Eugene Kaspersky on SOPA: 'It's Jurassic'
The controversial US Stop Online Piracy Act (SOPA) which seeks to stop online piracy may have been shelved, but warnings against it continue.
One of the latest criticisms came from Eugene Kaspersky, CEO of computer security firm Kaspersky Labs, who warned of a return to the dinosaur era if it is passed.
"Under this law, the interests of non-American authors/creators are not protected at all, while the nationality of the perpetrators is of no importance ... If we accept this law, hundreds of thousands of lawyers will suddenly appear out of the woodwork because almost any website can be accused of copyright infringement! This law will lead to major legalized extortion," Kaspersky said.
He added there should be other forms of regulating content distribution without having to enforce laws that would protect only a few.
Earlier, Kaspersky had his company pull out from the Business Software Alliance (BSA) for supposedly “blindly” supporting SOPA and ignoring other points of view about the rights of others outside the US.
Kaspersky warned SOPA may bring the world back to the time of the dinosaurs with “Jurassic” old-world laws forced onto a new world, preventing progress.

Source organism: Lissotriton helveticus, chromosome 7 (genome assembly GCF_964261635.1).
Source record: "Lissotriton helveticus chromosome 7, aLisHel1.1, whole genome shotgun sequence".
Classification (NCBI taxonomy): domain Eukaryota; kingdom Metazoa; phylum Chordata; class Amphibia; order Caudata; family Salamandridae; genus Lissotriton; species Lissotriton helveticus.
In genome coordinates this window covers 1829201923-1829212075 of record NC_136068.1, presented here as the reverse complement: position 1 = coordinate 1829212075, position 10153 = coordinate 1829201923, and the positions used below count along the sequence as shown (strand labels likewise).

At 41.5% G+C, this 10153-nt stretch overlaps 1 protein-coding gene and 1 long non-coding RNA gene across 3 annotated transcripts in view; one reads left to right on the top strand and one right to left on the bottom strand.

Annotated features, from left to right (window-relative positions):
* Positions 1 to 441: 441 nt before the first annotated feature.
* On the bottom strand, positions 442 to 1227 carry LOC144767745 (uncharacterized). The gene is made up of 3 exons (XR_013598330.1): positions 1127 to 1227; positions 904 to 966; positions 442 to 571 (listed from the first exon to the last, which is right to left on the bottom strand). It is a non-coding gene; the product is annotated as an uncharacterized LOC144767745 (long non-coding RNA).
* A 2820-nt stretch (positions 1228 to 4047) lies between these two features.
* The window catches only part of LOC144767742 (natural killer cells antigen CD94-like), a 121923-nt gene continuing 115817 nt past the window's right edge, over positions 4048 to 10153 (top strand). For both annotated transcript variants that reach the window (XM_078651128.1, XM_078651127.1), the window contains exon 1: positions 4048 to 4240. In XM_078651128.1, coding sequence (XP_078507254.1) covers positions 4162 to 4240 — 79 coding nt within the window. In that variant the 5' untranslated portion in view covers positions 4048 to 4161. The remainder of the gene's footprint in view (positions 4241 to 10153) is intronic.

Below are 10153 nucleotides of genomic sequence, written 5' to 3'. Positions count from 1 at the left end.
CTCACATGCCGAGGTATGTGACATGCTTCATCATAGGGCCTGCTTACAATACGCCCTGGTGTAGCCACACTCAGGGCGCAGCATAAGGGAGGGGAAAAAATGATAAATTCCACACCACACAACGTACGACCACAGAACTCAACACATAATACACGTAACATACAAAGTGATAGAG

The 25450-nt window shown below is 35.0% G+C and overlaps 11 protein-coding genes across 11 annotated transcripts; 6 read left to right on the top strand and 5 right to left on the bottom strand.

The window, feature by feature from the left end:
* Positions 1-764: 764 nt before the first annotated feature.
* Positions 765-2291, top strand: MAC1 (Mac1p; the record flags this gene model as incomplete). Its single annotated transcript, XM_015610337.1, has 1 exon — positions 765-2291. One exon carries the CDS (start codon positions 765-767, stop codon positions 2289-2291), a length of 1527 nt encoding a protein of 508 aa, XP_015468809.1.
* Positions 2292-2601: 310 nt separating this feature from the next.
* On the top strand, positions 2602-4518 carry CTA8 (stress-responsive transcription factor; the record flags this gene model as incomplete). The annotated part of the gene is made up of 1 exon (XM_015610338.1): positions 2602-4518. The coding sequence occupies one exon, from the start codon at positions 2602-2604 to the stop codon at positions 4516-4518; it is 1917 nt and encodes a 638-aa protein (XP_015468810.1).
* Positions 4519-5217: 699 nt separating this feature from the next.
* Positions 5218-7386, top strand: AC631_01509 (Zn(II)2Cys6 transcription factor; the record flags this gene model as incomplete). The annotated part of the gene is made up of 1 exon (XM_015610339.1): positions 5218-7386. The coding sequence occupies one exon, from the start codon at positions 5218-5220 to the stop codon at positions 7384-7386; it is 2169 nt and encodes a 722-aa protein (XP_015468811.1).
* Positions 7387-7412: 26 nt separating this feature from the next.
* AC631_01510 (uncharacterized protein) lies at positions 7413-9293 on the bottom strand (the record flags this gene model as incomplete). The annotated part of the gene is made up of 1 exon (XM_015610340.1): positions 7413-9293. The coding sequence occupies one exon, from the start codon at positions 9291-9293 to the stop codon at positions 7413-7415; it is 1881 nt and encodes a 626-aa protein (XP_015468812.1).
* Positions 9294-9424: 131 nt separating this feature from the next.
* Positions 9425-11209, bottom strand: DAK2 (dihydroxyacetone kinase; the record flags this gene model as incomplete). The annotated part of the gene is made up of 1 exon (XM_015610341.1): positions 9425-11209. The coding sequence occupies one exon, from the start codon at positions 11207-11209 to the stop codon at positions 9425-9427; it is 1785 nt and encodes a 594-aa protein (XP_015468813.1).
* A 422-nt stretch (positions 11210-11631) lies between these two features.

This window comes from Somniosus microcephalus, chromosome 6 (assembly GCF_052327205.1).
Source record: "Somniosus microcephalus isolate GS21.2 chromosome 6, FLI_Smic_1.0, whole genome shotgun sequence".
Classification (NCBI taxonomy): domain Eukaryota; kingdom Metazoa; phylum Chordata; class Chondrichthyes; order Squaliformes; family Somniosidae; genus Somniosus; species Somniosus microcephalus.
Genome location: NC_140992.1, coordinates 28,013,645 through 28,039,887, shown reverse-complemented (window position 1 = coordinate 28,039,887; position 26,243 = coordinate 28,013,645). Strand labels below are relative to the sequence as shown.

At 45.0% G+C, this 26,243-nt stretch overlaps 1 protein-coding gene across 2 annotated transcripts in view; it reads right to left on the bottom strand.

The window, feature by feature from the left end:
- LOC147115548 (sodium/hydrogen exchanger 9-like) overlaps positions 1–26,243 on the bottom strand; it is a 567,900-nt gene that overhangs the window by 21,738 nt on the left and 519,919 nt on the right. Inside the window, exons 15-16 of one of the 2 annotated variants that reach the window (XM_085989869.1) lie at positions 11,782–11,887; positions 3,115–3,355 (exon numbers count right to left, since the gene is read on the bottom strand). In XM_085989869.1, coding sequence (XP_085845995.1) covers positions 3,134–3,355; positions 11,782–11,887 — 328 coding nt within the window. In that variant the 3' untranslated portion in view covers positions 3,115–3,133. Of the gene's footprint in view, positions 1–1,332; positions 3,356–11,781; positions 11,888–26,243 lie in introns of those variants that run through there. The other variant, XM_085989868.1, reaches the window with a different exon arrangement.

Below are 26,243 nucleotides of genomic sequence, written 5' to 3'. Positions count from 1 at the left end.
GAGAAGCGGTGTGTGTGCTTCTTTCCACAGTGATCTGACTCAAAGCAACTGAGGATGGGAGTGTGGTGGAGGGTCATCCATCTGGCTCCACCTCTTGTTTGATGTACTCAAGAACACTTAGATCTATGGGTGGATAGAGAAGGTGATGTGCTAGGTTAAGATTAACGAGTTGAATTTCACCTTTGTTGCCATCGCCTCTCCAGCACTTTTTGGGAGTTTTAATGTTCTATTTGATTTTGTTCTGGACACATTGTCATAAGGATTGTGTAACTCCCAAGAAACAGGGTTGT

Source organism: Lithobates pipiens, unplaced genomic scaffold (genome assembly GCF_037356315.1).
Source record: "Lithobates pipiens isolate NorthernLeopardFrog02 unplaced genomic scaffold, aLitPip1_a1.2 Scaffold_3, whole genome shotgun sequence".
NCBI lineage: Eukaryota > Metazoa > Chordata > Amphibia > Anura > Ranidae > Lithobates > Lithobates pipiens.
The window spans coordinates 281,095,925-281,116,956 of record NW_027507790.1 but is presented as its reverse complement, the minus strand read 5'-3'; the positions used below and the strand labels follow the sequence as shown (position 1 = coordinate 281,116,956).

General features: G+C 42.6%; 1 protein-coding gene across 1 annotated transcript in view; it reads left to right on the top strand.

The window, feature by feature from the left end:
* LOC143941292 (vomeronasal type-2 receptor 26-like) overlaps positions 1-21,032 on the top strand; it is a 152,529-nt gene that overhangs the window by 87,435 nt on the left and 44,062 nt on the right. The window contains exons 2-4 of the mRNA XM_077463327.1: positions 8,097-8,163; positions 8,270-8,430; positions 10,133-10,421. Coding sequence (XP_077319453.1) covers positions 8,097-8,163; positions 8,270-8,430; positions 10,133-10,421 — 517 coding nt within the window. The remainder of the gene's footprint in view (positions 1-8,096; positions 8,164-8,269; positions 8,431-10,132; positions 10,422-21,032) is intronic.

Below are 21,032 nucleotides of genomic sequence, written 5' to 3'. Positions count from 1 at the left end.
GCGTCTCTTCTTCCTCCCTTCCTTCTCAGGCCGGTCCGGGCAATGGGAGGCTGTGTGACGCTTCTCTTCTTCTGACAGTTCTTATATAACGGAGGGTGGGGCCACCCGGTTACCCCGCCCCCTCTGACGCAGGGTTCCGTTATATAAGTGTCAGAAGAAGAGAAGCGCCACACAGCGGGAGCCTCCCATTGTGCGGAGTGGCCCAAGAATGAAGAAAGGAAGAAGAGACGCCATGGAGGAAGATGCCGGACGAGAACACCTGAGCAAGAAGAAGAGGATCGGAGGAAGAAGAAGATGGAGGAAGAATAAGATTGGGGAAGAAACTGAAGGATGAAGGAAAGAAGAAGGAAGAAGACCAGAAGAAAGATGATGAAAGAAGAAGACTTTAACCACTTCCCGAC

“The Internet age has no place for the rudiments of the bygone age of vinyl, which is a far cry from today’s technologies, customer demands and reality in general. Just because this old style of business can’t or won’t change, it is trying to lead the Internet marketplace to any early grave with the help of SOPA and the like,” he said.
He added a SOPA era is "complete and utter nonsense from the era of the dinosaurs," whose brains were "the size of a pea."
Fighting piracy in any form
Kaspersky maintained he is against any form of piracy, as artists and developers are commercially obligated to earn so they can develop more and better products.
“Not only do the authors have to eat, they need money to create their products, this intellectual property, which is sometimes a rather cost-based thing,” he said.
Kaspersky added distribution processes have changed and consumers are now able to acquire songs, movies, and applications using different methods.
He cited Apple's iTunes as one such distribution method, which lets users buy content at a certain cost - while protecting the rights of copyright holders.
“Content should be distributed in new ways, that is, low quality content is free --you can take as much as you can eat. Medium quality content should be quick and cheap while high/professional quality should be expensive,” he said. — TJD, GMA News